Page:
Dennis Keeling - Demonstrates The Seg-Easy open-segmenting method
Dennis Keeling is a world renowned woodturner specializing in open segmented vessels.
His pieces bring an elegance and quality of craftsmanship that has brought him many awards and distinctions.
Cutting segments is easier with open-segmenting. They do not have to be perfect. Adjust the angle to where they fit snugly in the plate. Simple!
The bottom layer is solid wood large enough to serve as a waste block also. Make sure it is turned flat.
Apply glue to the area of the segments that will touch the block. Tightbond glue works just fine.
Using the tailstock for pressure, set the first layer to the waste block.
Load the plate with the next layer of segments as before. Add glue to the previous layer.
With the lathe running slowly, sand the segments flat.
With the lathe runnng slowly, use a pencil to mark the segments for sanding.
Sand the top segmented ring flat.
Damp pipe cleaners make easy work of glue clean up. After ten to twenty minutes, gently pull the Seg-Easy plate off.
Add the next layer as before.
Again using the tailstock as a guide and pressure, place the next layer as shown. Alignment is pretty easy by eye but the glue sets quickly.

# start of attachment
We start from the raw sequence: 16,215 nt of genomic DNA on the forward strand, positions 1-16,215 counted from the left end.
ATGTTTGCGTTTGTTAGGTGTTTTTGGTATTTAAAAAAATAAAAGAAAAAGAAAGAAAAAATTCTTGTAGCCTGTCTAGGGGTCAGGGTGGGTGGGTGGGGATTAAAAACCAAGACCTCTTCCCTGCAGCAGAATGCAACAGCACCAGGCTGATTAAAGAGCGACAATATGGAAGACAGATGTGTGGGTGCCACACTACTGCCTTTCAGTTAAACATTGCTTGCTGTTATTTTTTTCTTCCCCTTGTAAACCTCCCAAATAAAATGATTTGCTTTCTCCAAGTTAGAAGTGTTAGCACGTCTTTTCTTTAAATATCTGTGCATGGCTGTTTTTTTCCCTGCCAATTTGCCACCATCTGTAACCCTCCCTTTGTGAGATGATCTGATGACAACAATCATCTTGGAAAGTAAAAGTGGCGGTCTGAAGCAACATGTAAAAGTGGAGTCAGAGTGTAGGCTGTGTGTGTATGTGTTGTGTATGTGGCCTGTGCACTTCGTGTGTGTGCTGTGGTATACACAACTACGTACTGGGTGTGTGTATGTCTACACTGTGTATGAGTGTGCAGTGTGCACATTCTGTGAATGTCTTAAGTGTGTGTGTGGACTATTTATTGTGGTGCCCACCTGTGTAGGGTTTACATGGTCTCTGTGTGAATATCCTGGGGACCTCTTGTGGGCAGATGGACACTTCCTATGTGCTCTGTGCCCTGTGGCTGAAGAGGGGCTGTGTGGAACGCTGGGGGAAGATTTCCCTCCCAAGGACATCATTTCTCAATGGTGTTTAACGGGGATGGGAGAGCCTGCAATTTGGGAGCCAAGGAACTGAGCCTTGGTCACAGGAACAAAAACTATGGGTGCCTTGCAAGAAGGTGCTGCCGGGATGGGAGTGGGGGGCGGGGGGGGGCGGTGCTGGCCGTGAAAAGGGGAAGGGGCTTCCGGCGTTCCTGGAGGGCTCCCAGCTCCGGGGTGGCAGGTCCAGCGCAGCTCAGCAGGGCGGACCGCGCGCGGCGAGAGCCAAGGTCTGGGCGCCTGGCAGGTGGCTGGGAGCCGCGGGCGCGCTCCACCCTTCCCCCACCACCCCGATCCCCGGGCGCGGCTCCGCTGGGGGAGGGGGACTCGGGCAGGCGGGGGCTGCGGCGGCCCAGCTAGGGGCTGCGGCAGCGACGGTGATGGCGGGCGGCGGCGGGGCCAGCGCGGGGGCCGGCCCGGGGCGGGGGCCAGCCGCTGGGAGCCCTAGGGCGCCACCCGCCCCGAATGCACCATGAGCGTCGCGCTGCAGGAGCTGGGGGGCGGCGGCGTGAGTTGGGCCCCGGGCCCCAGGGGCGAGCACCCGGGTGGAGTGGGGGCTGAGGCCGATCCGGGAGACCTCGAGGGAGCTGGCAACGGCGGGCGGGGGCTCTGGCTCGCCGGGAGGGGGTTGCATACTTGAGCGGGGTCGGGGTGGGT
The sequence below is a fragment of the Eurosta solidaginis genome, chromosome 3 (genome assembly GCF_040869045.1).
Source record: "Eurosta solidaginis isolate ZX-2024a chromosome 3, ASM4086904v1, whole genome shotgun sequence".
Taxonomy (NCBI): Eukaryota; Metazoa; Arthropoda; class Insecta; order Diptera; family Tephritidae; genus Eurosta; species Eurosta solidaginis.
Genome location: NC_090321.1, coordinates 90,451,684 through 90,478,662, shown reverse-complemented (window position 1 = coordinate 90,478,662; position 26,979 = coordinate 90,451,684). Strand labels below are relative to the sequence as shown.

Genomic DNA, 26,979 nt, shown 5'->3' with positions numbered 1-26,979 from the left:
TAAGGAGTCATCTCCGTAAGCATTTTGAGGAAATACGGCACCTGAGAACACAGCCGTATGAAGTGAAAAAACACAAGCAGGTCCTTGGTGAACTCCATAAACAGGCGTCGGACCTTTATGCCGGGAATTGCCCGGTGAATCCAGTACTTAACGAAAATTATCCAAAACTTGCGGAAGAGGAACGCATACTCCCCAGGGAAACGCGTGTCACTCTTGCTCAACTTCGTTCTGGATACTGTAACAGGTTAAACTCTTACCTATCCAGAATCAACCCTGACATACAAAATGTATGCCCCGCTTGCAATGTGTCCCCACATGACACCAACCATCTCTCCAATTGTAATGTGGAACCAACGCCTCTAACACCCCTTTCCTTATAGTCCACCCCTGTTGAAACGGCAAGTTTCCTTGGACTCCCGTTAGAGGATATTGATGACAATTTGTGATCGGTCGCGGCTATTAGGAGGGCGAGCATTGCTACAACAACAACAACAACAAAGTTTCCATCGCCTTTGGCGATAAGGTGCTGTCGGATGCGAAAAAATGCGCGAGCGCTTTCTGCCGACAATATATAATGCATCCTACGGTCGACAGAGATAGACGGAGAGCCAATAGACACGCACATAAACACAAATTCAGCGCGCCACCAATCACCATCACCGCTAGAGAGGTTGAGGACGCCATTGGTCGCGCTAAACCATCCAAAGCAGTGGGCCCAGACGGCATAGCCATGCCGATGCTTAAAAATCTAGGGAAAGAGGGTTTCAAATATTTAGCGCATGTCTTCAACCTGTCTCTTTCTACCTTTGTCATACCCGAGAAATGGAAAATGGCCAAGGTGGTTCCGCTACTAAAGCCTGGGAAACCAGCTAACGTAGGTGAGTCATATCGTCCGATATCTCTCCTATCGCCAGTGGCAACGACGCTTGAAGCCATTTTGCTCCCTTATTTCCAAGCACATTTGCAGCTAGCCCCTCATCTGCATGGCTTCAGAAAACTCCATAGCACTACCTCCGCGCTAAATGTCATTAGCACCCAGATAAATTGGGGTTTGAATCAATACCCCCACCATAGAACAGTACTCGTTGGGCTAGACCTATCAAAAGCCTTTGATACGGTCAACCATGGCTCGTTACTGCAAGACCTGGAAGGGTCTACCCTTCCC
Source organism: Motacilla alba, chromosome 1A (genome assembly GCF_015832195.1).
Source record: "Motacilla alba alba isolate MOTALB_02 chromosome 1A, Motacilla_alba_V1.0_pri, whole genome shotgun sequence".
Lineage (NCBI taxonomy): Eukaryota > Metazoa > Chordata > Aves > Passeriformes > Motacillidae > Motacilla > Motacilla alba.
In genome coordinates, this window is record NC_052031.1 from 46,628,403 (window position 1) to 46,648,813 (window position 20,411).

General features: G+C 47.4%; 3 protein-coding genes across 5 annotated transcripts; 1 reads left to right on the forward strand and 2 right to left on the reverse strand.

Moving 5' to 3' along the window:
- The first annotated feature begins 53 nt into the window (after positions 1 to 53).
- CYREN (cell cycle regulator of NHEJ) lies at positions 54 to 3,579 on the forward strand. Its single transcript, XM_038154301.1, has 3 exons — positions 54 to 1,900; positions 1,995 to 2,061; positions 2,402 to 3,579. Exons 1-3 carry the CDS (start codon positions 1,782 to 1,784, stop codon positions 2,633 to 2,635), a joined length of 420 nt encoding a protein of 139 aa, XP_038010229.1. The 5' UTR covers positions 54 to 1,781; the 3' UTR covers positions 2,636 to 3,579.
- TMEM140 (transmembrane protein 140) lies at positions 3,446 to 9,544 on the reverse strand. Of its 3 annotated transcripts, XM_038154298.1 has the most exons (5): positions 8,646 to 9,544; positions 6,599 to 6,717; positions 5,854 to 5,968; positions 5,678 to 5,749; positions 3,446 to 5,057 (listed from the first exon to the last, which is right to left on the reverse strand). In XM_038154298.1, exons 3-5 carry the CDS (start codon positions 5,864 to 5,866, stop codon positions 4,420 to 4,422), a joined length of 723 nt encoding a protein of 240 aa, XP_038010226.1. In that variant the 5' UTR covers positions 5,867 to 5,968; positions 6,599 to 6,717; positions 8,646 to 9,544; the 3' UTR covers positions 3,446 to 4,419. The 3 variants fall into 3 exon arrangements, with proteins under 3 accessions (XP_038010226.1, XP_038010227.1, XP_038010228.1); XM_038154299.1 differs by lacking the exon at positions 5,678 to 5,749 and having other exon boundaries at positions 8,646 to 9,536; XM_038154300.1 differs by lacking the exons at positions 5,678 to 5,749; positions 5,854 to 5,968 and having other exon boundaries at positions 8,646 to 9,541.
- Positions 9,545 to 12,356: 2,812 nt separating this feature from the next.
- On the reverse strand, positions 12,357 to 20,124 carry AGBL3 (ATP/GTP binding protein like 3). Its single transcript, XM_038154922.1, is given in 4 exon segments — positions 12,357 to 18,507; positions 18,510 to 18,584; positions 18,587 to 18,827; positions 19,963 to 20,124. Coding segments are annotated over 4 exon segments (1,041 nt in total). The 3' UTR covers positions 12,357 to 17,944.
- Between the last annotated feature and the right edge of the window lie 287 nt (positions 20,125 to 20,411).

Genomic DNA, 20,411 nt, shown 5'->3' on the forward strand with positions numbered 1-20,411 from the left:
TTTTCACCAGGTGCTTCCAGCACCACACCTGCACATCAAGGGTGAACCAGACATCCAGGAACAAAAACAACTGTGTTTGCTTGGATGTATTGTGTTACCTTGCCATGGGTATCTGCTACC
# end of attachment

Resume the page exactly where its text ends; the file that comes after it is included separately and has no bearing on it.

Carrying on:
And so-on. Do not forget to clean out the glue.
Clean, clean, clean.
Sometimes it is more convenient to add the glue to the segments in the plate.
The outside of the base is shaped before reversing.
The top layer is a regular segmented ring.
Open segmented vessels turn as easy as any other vesse. Just take your time especially when you get to the rim.
After at least a day, you can start turning. Here the inside is turned first.
Reverse the vessel with a jam chuck and turn the outside.
Now is a great time to clean up any glue that might have been missed. A small needle file works best.
This project was accomplished with the
4 Degree Gap
Click to Buy
His book "Segmented Turning", by Taunton Press in the US and "Segmented Turning a Practical Guide" in the U.K. Has become one of the most popular learning tools in the woodturning community.
Check out his website www.dkeeling.com. Dennis freely shares the plans to many of his projects including this one that you may download.